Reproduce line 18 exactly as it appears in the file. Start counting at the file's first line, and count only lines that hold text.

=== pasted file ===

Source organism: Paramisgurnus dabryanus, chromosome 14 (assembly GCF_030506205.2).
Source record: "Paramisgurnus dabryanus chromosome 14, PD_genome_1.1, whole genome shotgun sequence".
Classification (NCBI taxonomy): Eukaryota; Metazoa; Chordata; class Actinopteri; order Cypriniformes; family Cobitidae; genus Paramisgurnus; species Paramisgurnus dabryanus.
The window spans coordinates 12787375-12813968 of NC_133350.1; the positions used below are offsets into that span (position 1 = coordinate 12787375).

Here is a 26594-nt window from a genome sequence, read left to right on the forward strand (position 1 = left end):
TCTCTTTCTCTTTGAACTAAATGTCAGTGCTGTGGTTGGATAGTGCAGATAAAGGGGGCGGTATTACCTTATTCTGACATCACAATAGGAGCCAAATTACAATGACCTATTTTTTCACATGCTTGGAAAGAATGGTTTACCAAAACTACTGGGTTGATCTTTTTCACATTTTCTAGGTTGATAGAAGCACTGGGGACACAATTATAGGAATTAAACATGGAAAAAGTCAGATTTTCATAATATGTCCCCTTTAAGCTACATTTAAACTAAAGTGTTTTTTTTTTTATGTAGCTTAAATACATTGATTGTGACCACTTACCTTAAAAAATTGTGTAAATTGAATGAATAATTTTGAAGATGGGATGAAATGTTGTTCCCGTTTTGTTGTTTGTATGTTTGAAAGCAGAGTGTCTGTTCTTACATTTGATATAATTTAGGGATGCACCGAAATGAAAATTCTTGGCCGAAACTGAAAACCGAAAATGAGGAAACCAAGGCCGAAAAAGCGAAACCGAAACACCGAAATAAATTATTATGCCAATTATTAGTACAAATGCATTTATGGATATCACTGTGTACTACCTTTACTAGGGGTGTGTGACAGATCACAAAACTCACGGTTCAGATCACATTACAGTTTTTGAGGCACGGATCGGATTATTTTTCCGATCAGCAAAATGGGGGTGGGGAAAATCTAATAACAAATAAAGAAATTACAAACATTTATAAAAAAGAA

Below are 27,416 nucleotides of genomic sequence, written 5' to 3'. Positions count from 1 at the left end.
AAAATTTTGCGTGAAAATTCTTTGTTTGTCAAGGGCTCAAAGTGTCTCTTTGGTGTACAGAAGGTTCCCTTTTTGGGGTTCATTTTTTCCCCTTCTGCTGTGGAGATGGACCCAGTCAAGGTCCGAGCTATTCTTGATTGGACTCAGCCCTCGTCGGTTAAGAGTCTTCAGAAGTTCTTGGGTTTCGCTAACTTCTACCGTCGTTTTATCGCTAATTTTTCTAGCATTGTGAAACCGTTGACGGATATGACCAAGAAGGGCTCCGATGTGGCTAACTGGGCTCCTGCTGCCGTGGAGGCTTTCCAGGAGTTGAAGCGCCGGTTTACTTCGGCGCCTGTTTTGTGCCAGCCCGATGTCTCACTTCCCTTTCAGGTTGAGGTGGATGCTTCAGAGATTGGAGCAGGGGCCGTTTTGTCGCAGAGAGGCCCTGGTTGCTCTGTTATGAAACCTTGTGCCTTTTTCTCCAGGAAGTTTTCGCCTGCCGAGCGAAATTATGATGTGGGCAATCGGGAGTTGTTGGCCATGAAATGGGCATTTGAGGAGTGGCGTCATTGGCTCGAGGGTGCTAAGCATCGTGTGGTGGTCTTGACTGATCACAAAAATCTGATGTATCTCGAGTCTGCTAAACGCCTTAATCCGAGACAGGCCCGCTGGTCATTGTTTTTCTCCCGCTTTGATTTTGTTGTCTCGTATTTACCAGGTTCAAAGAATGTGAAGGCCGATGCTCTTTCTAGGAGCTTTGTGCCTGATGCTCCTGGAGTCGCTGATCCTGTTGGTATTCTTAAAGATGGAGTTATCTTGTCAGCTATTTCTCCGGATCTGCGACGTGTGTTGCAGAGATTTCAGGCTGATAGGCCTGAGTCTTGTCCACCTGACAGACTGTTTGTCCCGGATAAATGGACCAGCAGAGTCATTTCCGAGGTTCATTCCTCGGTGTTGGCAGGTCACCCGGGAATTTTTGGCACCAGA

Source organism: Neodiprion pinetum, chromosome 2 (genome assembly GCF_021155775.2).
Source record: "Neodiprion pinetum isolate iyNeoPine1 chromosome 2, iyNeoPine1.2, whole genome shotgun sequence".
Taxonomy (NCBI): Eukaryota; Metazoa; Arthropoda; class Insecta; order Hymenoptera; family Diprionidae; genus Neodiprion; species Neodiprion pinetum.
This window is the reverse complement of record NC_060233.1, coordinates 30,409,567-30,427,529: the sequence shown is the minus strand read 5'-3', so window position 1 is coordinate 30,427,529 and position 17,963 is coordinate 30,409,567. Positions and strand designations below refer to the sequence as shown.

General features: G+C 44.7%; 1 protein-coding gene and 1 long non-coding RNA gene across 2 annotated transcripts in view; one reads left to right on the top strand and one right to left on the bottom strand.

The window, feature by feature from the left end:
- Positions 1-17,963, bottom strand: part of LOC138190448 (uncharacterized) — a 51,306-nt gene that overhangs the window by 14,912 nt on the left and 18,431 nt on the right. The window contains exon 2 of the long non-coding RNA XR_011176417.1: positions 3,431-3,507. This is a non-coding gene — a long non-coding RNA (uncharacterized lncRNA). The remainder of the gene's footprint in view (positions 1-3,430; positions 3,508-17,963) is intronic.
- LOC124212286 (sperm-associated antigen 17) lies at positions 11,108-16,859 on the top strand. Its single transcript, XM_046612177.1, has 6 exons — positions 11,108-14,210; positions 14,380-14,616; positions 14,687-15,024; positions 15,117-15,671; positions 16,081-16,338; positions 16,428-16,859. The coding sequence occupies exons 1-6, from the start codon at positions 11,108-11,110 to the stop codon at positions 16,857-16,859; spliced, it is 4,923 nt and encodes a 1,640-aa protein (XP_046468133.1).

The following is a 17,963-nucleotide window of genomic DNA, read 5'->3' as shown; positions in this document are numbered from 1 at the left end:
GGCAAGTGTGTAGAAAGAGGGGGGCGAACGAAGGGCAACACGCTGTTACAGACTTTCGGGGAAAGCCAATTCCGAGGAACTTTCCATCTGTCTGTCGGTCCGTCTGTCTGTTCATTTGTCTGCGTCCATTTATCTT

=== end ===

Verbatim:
GGCAAGTGTGTAGAAAGAGGGGGGCGAACGAAGGGCAACACGCTGTTACAGACTTTCGGGGAAAGCCAATTCCGAGGAACTTTCCATCTGTCTGTCGGTCCGTCTGTCTGTTCATTTGTCTGCGTCCATTTATCTT